It can be an asset of the quality of music to arouse questions. The questions however asked by the presumeably most prominent release of this week, Rockwell’s Childhood Memories, are of a more specific kind, like: What is that? The first aria to the opera of the future? An MDMA-confession? Simply an atmospheric picture? Or is it the proof that even someone like Rockwell can’t rival Amon Tobin? But let’s not be hasty, Childhood Memories does go its own way, and consequently. There is, notabene, quite a lot to cope with in this one, for instance a slight incipient emotional overdose, or Kito’s vocoderized vocals; the two ‘drops’ too wear off kind of fast in a dreamy synthesizer-pizzicato; yet there is something deep to this almost four minutes of music, a nostalgic maelstrom, and some understanding blazes, impalpable and ghostly, that there is something beautiful in its eminent delusion. But my personal favorite aspect of Childhood Memories is the EP-enclosed Neosignal-remix (skipping the Teeth and Metrik ones), that carefully strips the original from its poppy dress, sticks it into a smart Kraftwerk-uniform and then massages it with the casual Neosignal-basses, brand OMG!. And when Sam Frank’s distorted rudiments of a voice exclaim ‘Somebody help me – make me human again’, it becomes the basis of yet another majestic tale from Hamburg’s Düsterwald.
But everybody now in doubt of Rockwell’s status among electronic music’s greatest shamans of polyrhythm, may rest assured; the actual b-side Fluf is once again constant complex rhythmic sound. Upon bass magma (fluffy), the nimble puppet master erects a percussive jungle of sounds, whose distinctiveness, precision and drive are far beyond the relaxed tempo of only 130 BPM. Enourmously well structured and composed, with selected breaks and a delicate emotional spice to it, Fluf – is simply masterful.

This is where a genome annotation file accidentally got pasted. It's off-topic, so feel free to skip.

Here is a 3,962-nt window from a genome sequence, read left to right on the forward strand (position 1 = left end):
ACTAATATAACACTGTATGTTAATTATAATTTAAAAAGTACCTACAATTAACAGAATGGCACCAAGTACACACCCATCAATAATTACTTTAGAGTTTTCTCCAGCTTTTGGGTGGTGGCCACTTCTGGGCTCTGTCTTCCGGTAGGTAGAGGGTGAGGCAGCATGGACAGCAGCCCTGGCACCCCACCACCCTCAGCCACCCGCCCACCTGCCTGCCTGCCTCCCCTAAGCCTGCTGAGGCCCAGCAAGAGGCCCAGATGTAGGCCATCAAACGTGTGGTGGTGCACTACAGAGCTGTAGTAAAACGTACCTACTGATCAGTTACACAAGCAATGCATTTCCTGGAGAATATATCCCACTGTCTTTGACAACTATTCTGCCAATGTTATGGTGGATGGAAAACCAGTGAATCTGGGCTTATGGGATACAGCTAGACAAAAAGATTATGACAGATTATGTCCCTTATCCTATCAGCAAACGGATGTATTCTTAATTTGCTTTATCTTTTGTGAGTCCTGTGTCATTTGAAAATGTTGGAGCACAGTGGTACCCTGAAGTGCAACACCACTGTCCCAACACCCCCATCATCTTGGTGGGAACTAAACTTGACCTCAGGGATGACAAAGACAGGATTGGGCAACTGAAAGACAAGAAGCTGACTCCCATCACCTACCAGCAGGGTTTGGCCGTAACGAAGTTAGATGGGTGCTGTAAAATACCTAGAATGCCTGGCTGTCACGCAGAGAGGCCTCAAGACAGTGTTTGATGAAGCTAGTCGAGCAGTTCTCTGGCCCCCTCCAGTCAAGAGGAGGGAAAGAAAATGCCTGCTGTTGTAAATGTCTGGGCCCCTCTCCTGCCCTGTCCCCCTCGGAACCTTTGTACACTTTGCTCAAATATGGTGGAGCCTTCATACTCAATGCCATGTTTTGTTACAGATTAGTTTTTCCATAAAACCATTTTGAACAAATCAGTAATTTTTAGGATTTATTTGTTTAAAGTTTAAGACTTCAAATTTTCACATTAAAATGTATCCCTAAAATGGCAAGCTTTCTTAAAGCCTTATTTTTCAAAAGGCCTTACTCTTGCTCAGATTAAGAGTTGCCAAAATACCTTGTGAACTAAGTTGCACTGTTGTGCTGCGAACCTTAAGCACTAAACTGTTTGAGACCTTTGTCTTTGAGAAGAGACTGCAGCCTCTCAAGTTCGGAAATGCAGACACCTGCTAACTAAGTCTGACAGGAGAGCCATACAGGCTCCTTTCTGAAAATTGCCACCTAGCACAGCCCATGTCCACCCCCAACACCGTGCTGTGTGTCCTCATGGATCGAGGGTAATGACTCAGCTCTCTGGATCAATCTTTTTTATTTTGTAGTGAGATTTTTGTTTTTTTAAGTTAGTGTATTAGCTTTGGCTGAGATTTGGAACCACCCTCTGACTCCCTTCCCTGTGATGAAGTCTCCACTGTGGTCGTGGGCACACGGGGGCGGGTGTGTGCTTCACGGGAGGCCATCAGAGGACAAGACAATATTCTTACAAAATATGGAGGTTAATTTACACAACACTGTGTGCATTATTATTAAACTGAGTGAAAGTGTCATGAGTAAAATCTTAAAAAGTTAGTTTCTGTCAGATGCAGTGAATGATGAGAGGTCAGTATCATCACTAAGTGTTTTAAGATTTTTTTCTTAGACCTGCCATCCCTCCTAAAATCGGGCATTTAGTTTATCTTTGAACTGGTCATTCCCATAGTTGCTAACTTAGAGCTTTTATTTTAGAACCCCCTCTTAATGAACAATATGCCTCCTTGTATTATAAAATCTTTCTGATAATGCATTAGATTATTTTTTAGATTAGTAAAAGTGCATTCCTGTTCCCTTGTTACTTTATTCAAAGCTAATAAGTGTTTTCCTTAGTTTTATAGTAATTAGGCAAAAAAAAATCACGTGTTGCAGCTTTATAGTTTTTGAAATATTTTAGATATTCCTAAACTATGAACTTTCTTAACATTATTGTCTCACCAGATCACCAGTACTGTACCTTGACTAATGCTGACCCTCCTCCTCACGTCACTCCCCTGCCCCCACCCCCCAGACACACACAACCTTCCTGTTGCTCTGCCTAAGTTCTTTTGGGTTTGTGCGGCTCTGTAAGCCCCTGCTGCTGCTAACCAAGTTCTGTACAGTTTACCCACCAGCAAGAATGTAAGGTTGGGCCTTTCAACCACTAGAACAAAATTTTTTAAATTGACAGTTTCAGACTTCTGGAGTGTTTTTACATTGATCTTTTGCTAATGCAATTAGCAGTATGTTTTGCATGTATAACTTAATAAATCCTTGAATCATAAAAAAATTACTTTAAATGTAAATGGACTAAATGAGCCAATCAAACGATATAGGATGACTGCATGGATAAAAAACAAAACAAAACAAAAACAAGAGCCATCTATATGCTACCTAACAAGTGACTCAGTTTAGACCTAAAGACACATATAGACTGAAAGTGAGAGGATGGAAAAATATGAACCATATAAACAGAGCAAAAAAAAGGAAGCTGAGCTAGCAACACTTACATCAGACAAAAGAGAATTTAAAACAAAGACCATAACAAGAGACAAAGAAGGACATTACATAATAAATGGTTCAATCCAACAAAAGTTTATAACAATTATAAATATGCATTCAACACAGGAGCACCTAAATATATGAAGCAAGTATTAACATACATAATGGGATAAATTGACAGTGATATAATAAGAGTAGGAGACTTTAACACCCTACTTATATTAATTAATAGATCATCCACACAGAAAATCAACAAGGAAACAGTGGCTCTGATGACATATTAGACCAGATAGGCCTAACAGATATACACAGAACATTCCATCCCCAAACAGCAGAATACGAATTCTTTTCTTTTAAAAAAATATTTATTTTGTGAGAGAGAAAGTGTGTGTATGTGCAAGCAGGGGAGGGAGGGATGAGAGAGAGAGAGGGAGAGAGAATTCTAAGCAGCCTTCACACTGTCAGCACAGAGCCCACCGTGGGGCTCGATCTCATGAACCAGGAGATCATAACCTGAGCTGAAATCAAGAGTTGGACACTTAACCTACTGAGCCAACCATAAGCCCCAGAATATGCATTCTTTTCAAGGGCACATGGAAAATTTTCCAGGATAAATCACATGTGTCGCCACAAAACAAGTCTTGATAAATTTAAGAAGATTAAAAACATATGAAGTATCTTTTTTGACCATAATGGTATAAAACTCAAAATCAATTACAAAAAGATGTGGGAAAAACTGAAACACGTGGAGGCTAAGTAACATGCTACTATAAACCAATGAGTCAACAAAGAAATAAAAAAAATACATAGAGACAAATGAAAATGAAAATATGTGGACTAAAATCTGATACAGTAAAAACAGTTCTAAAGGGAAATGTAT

Rockwell ft. Kito & Sam Frank – Childhood Memories (Shogun Audio) Official Video –http://www.youtube.com/watch?v=sO3kZDOnelg
Rockwell – Childhood Memories (Neosignal Remix, Shogun Audio) –http://soundcloud.com/neosignal/rockwell-feat-kito-sam-frank
Rockwell – Fluf (Shogun Audio) – http://www.youtube.com/watch?v=kj21TgeFNVs&list=UUhK_wCJmjHXgGVvTJ5a9vfQ&index=1&feature=plcp
One of the –as I feel- more superficial changes, that occurred when making music moved into computers, was the shift of approach from feeling to control. Now there is obviously no way to completely sever one from the other, but feeling without control didn’t really seem to be a problem for a great many years. (I do at this point engage the reader to listen to any old Rolling Stones song to clear things up.) Yet there seems to be a grave difference between strucking a lute chord and the attempt to make a periodic electric waveform come alive (which definitely has more demiurge-factor to it), when both ways attain to eventually create music. But even if Skrillex were to crush a Mac after each and every of his sets, he would still never become Hendrix: time to arrange with the conditions. Meaning: Take the total control as the absolute possibility to go new ways to new feelings. – ‘What the…’, yes I feel the readers contempt; but I stumbled upon a masterpiece of that setting and didn’t want to sow it into dry soil. It’s the Stop Motion EP of Spanish producer, DJ and information fetishist Larrge (mind the orthographic implementation of the rolling rrr), an obvious EP of the Week (if there was this title). And it’s truly stop-motion in there, Larrge serves a fulminant four-course banquet of micro-biological Funk, and even Richard Wagner would have bowed to this endless melody. There is no need to foreground any track, since they all shine in equal brilliance, ripe with the complex emotion that only computer music and its control to the very core is apt to deliver (except for some of those indian tabla-guys, but they sound quite different). And therefore, we should at least thank Mr. Charles Babbage in our minds.
Rolling Stones – Get Off Of My Cloud (Incidental) – http://www.youtube.com/watch?v=jgWUi-ozMAU
Larrge – Stop Motion EP (Icarus Audio) – http://soundcloud.com/larrge/sets/stop-motion-ep-icarus-audio/